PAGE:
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Stackyard News Jun 08

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    Landowners Willing to Sell for Affordable Rural Housing

Nearly 40 percent of rural landowners would put forward land at below market value for affordable housing, says RICS research published this week.

agricultural land

Chartered Surveyors report that clients (farmers and landowners) would put forward land for affordable rural housing at below the market value and would be more likely to sell if the buyer is a housing association or community trust. However, some would sell purely for altruistic reasons with many willing to put forward land for the benefit of the community. Clients were least likely to sell to a local authority and many would ignore encouragement to sell from local government.

Landowners are also concerned about the lack of control over occupation and long term ownership following the sale of land. Many would require that the resultant housing stock be made available for family members, staff, those employed in agriculture and those living in adjoining parishes.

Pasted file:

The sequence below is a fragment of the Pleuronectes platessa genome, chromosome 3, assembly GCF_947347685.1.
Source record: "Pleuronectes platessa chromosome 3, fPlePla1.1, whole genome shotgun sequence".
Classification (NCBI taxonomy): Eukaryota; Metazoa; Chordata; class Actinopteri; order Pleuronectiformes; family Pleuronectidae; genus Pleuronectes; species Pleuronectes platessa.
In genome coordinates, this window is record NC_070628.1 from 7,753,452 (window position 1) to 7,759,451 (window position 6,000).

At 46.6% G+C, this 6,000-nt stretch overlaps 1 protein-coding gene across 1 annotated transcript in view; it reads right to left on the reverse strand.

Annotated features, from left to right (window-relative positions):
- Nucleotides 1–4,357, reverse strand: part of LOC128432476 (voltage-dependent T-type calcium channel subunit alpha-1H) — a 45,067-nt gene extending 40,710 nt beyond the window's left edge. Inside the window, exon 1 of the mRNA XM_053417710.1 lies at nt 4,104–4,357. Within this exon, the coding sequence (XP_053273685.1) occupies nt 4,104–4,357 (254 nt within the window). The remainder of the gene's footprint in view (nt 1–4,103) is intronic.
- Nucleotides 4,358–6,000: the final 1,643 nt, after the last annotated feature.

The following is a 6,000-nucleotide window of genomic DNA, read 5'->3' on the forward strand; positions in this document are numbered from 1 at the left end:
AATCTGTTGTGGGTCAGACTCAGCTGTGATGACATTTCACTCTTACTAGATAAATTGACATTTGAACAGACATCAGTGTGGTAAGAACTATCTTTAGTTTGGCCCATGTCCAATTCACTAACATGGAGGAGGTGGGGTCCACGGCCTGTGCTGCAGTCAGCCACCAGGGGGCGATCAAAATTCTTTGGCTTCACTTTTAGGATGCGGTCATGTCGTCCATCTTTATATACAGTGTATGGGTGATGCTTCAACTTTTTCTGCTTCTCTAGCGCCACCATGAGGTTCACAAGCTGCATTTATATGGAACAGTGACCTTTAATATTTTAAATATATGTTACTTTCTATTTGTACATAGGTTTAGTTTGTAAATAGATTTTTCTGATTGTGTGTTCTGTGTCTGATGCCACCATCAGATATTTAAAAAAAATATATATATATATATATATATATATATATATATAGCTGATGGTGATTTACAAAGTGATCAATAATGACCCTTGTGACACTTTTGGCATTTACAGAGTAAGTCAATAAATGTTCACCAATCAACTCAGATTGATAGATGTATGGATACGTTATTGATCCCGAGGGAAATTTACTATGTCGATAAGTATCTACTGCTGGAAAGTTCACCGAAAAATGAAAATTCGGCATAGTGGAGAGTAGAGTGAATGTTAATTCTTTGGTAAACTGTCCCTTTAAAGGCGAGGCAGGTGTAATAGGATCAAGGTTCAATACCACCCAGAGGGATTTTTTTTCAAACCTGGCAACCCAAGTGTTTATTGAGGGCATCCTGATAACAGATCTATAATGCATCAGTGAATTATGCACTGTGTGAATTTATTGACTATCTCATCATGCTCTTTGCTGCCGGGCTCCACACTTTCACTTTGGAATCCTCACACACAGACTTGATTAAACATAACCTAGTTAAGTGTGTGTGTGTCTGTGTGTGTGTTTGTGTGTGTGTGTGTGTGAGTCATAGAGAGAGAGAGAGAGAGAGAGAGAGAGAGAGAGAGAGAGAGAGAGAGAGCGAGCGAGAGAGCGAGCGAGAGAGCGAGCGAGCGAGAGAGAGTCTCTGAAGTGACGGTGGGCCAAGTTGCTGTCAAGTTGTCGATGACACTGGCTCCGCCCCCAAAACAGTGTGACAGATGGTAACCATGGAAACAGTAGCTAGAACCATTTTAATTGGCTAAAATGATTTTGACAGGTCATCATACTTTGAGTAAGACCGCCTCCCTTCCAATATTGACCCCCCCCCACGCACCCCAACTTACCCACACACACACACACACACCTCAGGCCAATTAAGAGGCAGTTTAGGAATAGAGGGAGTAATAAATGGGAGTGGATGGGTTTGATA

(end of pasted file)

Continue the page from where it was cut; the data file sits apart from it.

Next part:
The problem of a lack of rural affordable housing is particularly acute in the South West. RICS Affordability and Accessibility Indices states that this largely rural region is the least accessible and affordable outside London and the South East. RICS believes that a planning restriction requiring homes built on land provided at below market value should be introduced, requiring these houses to be made available only to members of the local community. These houses should also not be made available for sale in the future as general market housing.

RICS spokesperson James Rowlands commented:

“Many landowners are willing to sell land for reduced prices to build affordable housing but want reassurance that it is the local community that will benefit. Guarantees must be put in place by government to ensure that the generosity of landowners benefits young people, farm workers and other groups who are struggling to afford to live in rural areas close to work, friends and family. Restrictions must be put in place through the planning system to keep affordable homes for these groups, rather than allowing them to simply be sold through the general housing market.”

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